Autism advocacy backed by science has fueled significant social change as an emphasis on the higher-functioning end of the spectrum lessens the stigma of the diagnosis.
Spectrum: Autism Research News
Efforts to ease the symptoms of autism are beginning to ramp up, with promising candidates in various stages of testing.
A gene that regulates the conversion of testosterone to estrogen in the brain could help explain why males are more susceptible to autism than are females, according to a study published in PLoS One in February.
Neuroligin-4, a protein associated with autism, is located at synapses — the junctions between neurons — that inhibit signals in the brain, according to a study published in February in the Proceedings of the National Academy of Sciences. The protein can also single-handedly induce neurons derived from human stem cells to form synapses, according to another study in the same issue.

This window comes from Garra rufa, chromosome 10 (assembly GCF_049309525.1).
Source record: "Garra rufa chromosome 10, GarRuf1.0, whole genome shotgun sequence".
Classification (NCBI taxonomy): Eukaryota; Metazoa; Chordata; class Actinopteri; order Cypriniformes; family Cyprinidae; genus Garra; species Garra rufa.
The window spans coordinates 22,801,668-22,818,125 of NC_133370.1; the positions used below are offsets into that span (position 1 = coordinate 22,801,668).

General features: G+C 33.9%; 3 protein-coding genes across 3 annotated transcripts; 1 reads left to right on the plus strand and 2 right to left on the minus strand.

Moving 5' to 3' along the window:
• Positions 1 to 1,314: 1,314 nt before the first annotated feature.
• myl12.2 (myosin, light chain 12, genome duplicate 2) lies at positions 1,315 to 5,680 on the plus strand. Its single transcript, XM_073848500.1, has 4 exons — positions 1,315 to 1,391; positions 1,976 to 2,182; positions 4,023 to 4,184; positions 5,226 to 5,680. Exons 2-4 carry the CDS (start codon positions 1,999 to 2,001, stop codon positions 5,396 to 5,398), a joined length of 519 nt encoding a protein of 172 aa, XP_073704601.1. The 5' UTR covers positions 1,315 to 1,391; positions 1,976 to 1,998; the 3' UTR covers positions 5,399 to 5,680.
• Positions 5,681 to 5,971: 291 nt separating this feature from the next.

The first study to look at mitochondria — the powerhouses of the cell — in postmortem brain tissue taken from children with autism has found significant abnormalities in their function in some regions of the brain.
Integrating music into interventions helps children who have autism with their social skills, language and behavior. But methods should be standardized and tested for effectiveness at home, according to a meta-analysis published in January in the Journal of Autism and Developmental Disorders.
The First International Phelan-McDermid Syndrome Symposium, held last week in New York City, brought together scientists and patient advocates to share insights — including a surprising realization about mice missing the SHANK3 gene.